nnetsauce for R

January 30, 2020
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[This article was first published on Thierry Moudiki’s webpage, and kindly contributed to R-bloggers]. (You can report issue about the content on this page here)
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nnetsauce is now available to R users (currently, a development version). As a reminder, for those who are interested, the following page illustrates different use-cases for the nnetsauce, including deep learning application examples. This post from September 18 is about an Adaptive Boosting (boosting) algorithm variant available in the nnetsauce. This other post from September 25 presents a Bootstrap aggregating (bagging) algorithm variant also available in the nnetsauce, and is about recognizing tomatoes and apples.

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Not all Python functions are available in R so far, but the majority of them are. R implementation is catching up fast though. The general rule for invoking methods on objects in R as we’ll see in the example below, is to mirror the Python way, but replacing .’s by $‘s. Contributions/remarks are welcome as usual, and you can submit a pull request on Github.

Installation

Here is how to install nnetsauce from Github using R console:

# use library devtools for installing packages from Github 
library(devtools)

# install nnetsauce from Github 
devtools::install_github("thierrymoudiki/nnetsauce/R-package")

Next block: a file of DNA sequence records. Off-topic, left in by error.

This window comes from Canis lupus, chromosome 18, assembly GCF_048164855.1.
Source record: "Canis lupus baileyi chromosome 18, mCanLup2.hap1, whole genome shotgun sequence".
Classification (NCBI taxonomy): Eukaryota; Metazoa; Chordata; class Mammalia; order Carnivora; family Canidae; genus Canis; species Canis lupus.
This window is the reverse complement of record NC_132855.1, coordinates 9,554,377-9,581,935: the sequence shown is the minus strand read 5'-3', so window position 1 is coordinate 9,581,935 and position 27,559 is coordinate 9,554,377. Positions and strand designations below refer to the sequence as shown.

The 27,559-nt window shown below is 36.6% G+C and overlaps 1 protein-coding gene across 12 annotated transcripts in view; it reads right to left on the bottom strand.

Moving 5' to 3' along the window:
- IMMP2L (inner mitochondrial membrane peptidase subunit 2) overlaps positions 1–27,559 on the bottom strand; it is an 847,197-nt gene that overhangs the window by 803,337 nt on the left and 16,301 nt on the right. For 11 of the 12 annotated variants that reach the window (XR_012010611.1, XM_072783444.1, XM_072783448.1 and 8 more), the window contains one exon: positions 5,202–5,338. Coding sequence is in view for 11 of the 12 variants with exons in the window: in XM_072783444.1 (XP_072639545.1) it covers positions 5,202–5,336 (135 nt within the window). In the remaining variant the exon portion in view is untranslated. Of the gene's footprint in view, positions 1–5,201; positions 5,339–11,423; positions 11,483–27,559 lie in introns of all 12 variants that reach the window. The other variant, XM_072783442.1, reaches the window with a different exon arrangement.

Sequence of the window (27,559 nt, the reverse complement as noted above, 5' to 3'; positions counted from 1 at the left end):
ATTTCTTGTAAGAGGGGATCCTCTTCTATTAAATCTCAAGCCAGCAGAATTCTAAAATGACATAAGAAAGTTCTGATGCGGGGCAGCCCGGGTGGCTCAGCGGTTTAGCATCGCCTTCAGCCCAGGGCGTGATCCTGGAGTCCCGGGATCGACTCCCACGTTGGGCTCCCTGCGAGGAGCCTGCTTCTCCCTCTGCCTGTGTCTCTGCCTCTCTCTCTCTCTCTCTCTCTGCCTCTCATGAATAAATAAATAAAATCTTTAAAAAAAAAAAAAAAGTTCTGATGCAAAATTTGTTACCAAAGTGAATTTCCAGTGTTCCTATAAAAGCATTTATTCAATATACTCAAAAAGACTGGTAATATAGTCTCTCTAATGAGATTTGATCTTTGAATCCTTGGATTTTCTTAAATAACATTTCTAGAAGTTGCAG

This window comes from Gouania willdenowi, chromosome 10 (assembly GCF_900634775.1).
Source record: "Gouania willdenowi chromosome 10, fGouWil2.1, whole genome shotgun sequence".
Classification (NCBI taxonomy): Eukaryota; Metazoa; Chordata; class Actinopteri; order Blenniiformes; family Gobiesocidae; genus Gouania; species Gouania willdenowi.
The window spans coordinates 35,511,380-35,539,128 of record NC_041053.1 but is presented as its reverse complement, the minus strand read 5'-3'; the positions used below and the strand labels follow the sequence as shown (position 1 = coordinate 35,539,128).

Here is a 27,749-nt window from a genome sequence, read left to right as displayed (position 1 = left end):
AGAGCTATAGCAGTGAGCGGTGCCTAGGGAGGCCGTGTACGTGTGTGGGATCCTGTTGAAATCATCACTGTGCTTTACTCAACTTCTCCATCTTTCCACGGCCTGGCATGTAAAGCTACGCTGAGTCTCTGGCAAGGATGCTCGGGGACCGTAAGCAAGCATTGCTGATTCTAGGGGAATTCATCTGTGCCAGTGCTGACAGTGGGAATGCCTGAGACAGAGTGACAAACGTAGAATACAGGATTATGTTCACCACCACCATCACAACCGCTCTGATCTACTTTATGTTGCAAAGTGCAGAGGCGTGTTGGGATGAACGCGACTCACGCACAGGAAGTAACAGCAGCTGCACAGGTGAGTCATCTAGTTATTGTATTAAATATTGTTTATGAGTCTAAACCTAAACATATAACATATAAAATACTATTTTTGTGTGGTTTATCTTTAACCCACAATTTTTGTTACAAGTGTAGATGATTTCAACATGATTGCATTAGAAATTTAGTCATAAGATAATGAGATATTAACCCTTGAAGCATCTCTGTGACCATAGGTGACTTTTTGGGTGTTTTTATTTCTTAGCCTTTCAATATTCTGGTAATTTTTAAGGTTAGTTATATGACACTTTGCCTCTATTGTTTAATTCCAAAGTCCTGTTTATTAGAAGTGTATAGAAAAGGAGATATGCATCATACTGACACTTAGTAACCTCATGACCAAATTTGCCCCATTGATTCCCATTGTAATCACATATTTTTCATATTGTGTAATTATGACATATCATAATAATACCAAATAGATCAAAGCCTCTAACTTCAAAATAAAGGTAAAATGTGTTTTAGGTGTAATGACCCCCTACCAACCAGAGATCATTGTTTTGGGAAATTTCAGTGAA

# load nnetsauce
library(nnetsauce)

Having installed and loaded nnetsauce, we can now showcase a simple classification example based on iris dataset and Ridge2Classifier model (cf. this paper and this notebook). With the iris dataset, we’d like to classify flowers as setosa, versicolor or virginica species, based on the following characteristics: sepal lengths, sepal widths, petal lengths and petal widths.

Example

Data preprocessing:

library(datasets)

# Explanatory variables:  Sepal.Length, Sepal.Width, Petal.Length, Petal.Width
X <- as.matrix(iris[, 1:4])

# Classes of flowers: setosa, versicolor, virginica
y <- as.integer(iris[, 5]) - 1L

# Number of examples
n <- dim(X)[1]

# Split data into training/testing sets
set.seed(123)
index_train <- sample.int(n, size = floor(0.8*n))
X_train <- X[index_train, ]
y_train <- y[index_train]
X_test <- X[-index_train, ]
y_test <- y[-index_train] 

Fit Ridge2Classifier model to iris dataset with default parameters:

# Create Ridge2Classifier model with 5 nodes in 
# the hidden layer, and clustering of inputs
# all R-nnetsauce models are created this way
obj <- Ridge2Classifier(activation_name='relu', 
n_hidden_features=5L, n_clusters=2L, type_clust='gmm')

# Model fitting on training set 
# Notice Python `.`'s replaced by `$`'s
print(obj$fit(X_train, y_train))

Obtain model accuracy on test set:

print(obj$score(X_test, y_test))

Obtain model probabilities on test set, for each class:

probs <- data.frame(obj$predict_proba(X_test))
colnames(probs) <- dimnames(iris)[[2]][1:3]
print(head(probs))

As a reminder, your examples of use of nnetsauce do have a home in this repository.

Note: I am currently looking for a gig. You can hire me on Malt or send me an email: thierry dot moudiki at pm dot me. I can do descriptive statistics, data preparation, feature engineering, model calibration, training and validation, and model outputs’ interpretation. I am fluent in Python, R, SQL, Microsoft Excel, Visual Basic (among others) and French. My résumé? Here!

To leave a comment for the author, please follow the link and comment on their blog: Thierry Moudiki’s webpage.

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